In spite of meticulously documenting the evidence of massacres, the Queenslander’s campaign failed. But the articles were published in a pamphlet called How We Civilise, which had a life far beyond the colony, being read by the Aborigines Protection Society in London and Sir Arthur Gordon, the Governor of New Zealand. When Queensland unilaterally annexed the territory of Papua in 1883, both Gordon and the Society campaigned against it, citing How We Civilise as evidence that Queensland was not fit to manage its own colony. The campaign was successful, and the Secretary of State for the Colonies disallowed the initiative.

In the 20th century the story becomes more complex, and less about individual acts of bravery. The genteel activism of aristocrats like Jessie Street was overtaken in the 1950s by the union movement, the Communist Party and Indigenous activists themselves. The Indigenous-led struggle being outside the scope of this book, the focus moves to the support provided by left-wing organisations. In the Pilbara walk-off in 1946, the refusal of the Seamen’s Union to pick up the wool clip was crucial. Twenty years later the Communist Party raised significant funds in support of the Gurindji workers when they walked off Vestey’s Wave Hill station in the Northern Territory.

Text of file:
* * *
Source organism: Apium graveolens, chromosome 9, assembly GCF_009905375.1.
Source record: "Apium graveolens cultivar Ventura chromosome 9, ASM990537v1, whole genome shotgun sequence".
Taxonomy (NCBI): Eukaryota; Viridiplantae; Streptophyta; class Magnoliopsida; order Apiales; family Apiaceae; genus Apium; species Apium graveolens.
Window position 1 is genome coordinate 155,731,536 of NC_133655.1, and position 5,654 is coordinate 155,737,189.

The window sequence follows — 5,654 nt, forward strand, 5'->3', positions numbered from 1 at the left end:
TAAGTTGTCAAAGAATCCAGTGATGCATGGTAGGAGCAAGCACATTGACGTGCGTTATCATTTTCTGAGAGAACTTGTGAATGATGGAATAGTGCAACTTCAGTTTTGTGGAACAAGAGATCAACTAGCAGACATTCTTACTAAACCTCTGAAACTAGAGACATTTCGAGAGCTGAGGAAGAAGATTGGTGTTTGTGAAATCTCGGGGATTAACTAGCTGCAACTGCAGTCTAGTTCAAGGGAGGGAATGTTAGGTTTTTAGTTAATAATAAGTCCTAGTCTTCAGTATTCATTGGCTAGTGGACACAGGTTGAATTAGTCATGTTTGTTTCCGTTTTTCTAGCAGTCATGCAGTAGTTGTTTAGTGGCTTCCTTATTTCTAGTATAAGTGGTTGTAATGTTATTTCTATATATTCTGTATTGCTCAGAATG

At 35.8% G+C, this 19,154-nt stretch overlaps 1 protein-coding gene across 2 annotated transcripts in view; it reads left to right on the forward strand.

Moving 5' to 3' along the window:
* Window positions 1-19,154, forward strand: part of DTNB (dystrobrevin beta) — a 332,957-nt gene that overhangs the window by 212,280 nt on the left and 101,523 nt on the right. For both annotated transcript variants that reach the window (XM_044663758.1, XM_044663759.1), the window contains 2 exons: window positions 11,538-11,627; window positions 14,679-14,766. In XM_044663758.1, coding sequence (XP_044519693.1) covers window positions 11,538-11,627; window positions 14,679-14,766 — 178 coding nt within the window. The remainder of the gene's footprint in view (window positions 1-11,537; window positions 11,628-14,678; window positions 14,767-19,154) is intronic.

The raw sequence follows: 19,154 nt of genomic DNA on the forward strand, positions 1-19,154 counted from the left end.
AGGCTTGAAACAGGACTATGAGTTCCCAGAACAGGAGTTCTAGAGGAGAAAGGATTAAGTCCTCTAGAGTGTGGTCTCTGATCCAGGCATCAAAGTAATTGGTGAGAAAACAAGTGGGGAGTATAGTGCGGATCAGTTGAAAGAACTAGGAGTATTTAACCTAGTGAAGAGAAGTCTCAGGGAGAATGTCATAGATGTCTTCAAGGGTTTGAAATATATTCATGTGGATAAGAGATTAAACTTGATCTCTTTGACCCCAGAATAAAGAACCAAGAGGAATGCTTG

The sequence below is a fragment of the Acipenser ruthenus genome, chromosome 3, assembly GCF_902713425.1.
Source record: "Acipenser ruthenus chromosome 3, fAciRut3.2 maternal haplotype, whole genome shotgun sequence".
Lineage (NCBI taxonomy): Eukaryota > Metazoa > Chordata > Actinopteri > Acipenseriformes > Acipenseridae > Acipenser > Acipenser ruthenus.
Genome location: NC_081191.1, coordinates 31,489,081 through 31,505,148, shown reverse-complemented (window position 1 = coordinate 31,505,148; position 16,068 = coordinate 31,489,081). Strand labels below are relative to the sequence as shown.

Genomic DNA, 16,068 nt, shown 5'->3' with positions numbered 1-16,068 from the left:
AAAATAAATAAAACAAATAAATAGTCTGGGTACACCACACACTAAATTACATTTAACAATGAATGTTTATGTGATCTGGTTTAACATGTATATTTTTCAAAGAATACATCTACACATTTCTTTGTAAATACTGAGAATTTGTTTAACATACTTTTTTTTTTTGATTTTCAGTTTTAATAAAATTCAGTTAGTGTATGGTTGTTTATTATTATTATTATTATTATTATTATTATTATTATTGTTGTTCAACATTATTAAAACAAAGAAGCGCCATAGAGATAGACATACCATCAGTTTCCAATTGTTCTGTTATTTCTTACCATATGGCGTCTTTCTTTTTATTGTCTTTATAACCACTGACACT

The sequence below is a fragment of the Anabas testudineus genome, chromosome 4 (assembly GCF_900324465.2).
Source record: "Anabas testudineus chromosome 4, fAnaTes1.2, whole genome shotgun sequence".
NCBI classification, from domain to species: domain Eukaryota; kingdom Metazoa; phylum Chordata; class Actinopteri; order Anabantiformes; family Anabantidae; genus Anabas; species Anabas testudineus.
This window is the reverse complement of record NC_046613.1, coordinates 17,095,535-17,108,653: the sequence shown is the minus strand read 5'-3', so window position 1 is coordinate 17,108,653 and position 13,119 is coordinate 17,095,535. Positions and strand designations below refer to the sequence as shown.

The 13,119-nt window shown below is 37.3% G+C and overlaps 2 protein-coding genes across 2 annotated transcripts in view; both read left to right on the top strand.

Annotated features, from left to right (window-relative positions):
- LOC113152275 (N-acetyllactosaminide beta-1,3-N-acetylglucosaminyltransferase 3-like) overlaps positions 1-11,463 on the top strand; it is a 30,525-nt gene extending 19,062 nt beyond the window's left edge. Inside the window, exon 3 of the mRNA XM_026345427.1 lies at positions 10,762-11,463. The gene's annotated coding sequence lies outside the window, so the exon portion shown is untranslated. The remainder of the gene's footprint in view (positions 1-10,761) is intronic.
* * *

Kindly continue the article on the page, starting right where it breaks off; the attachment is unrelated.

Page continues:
Reynolds notes that the early campaigners would have been amazed at the size of the popular movement in the 1990s – the one million signatures in the sorry books, the reconciliation marches in 2000, attended by up to 400 000 people in Sydney.

At the same time, the history wars of recent years bear a chilling resemblance to the historical disputes – an outraged denial of culpability followed by attacks on the bearers of the bad news. Accusations of undermining national pride are also resonant of the past claims of treasonous ‘attacks on the white race’. As ever, activists can’t win: too polite and their words are ignored, too strident and they antagonise their audience. Invoking guilt is as likely to entrench bad behaviour as it is to change it.